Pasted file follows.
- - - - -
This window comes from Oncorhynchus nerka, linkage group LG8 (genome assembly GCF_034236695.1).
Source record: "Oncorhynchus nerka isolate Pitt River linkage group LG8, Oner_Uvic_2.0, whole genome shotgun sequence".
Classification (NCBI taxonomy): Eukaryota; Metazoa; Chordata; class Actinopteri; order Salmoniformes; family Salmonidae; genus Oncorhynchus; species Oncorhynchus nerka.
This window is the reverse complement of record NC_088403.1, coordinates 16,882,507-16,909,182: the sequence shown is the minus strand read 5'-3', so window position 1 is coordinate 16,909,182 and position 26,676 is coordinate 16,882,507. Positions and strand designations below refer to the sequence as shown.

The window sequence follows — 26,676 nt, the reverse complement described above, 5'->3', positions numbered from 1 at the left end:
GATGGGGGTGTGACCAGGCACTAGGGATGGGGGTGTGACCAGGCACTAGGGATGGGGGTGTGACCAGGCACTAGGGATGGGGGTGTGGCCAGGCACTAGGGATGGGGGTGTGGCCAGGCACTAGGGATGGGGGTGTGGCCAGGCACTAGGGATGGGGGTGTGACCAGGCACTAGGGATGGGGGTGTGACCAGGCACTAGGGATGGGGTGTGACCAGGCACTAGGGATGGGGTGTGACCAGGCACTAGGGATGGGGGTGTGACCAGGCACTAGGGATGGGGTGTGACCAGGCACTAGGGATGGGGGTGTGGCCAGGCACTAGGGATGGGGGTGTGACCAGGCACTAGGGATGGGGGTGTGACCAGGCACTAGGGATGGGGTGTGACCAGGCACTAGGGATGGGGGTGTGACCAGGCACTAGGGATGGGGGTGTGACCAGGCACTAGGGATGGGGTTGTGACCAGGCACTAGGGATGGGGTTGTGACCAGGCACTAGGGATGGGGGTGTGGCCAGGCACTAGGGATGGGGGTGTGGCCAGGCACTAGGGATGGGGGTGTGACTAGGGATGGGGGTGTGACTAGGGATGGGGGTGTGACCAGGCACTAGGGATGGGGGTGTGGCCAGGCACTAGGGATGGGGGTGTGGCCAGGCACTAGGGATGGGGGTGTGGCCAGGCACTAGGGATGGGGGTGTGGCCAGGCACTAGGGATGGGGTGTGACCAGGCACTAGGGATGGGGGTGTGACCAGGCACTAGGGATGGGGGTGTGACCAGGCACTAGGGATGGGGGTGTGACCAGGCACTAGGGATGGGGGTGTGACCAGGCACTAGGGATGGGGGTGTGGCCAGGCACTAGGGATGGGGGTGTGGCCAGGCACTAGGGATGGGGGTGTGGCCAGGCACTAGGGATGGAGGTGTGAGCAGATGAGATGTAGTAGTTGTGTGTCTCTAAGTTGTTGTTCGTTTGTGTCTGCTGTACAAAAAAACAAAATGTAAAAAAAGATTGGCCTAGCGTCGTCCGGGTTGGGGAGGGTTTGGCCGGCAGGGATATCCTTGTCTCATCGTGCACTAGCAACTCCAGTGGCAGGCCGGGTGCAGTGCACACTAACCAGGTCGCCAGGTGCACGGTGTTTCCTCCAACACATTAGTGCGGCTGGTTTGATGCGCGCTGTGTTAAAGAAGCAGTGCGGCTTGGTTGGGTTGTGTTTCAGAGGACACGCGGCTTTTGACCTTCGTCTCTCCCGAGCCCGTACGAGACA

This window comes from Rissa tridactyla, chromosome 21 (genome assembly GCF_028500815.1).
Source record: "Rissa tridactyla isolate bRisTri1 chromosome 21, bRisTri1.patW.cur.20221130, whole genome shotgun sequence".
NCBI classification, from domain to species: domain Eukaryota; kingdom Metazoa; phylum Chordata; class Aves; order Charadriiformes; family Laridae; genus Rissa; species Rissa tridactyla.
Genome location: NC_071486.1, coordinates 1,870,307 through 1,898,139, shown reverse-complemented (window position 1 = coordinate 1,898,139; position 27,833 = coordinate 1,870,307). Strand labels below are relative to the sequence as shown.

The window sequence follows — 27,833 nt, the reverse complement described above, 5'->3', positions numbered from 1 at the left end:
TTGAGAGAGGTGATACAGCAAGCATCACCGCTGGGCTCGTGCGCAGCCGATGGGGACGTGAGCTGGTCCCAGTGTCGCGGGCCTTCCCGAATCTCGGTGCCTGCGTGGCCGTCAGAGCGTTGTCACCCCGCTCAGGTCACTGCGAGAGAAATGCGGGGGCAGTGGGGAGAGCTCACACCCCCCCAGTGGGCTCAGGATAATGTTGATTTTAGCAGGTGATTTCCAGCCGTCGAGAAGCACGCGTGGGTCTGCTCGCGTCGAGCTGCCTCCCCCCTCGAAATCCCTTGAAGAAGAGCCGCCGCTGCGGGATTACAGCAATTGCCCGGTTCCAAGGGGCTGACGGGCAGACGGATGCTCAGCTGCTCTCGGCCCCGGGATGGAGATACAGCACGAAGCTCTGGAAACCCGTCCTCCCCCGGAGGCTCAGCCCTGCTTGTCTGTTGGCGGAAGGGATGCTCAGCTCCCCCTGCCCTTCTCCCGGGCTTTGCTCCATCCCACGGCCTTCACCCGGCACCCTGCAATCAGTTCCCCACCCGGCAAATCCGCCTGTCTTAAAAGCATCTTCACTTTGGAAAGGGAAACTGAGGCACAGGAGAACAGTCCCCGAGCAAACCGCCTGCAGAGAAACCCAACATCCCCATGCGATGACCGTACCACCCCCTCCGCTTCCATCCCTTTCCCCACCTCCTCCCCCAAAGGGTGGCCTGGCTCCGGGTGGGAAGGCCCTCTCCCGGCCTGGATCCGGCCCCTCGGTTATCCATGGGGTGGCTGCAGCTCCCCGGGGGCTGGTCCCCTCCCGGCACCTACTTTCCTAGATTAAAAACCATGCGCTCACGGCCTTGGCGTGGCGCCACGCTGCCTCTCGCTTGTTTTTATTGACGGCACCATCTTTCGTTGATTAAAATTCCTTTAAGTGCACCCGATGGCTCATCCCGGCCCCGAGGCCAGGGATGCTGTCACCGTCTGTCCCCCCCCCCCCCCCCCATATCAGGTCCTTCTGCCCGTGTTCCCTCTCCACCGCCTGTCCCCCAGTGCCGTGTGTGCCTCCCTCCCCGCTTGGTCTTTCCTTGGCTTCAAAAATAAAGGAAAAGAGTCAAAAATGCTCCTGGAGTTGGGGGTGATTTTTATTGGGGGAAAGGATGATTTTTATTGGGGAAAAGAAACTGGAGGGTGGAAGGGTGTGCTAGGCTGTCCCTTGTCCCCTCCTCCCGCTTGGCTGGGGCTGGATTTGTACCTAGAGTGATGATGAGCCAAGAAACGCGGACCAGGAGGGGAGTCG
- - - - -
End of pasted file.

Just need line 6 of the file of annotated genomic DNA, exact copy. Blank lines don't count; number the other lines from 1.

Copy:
GATGGGGGTGTGACCAGGCACTAGGGATGGGGGTGTGACCAGGCACTAGGGATGGGGGTGTGACCAGGCACTAGGGATGGGGGTGTGGCCAGGCACTAGGGATGGGGGTGTGGCCAGGCACTAGGGATGGGGGTGTGGCCAGGCACTAGGGATGGGGGTGTGACCAGGCACTAGGGATGGGGGTGTGACCAGGCACTAGGGATGGGGTGTGACCAGGCACTAGGGATGGGGTGTGACCAGGCACTAGGGATGGGGGTGTGACCAGGCACTAGGGATGGGGTGTGACCAGGCACTAGGGATGGGGGTGTGGCCAGGCACTAGGGATGGGGGTGTGACCAGGCACTAGGGATGGGGGTGTGACCAGGCACTAGGGATGGGGTGTGACCAGGCACTAGGGATGGGGGTGTGACCAGGCACTAGGGATGGGGGTGTGACCAGGCACTAGGGATGGGGTTGTGACCAGGCACTAGGGATGGGGTTGTGACCAGGCACTAGGGATGGGGGTGTGGCCAGGCACTAGGGATGGGGGTGTGGCCAGGCACTAGGGATGGGGGTGTGACTAGGGATGGGGGTGTGACTAGGGATGGGGGTGTGACCAGGCACTAGGGATGGGGGTGTGGCCAGGCACTAGGGATGGGGGTGTGGCCAGGCACTAGGGATGGGGGTGTGGCCAGGCACTAGGGATGGGGGTGTGGCCAGGCACTAGGGATGGGGTGTGACCAGGCACTAGGGATGGGGGTGTGACCAGGCACTAGGGATGGGGGTGTGACCAGGCACTAGGGATGGGGGTGTGACCAGGCACTAGGGATGGGGGTGTGACCAGGCACTAGGGATGGGGGTGTGGCCAGGCACTAGGGATGGGGGTGTGGCCAGGCACTAGGGATGGGGGTGTGGCCAGGCACTAGGGATGGAGGTGTGAGCAGATGAGATGTAGTAGTTGTGTGTCTCTAAGTTGTTGTTCGTTTGTGTCTGCTGTACAAAAAAACAAAATGTAAAAAAAGATTGGCCTAGCGTCGTCCGGGTTGGGGAGGGTTTGGCCGGCAGGGATATCCTTGTCTCATCGTGCACTAGCAACTCCAGTGGCAGGCCGGGTGCAGTGCACACTAACCAGGTCGCCAGGTGCACGGTGTTTCCTCCAACACATTAGTGCGGCTGGTTTGATGCGCGCTGTGTTAAAGAAGCAGTGCGGCTTGGTTGGGTTGTGTTTCAGAGGACACGCGGCTTTTGACCTTCGTCTCTCCCGAGCCCGTACGAGACA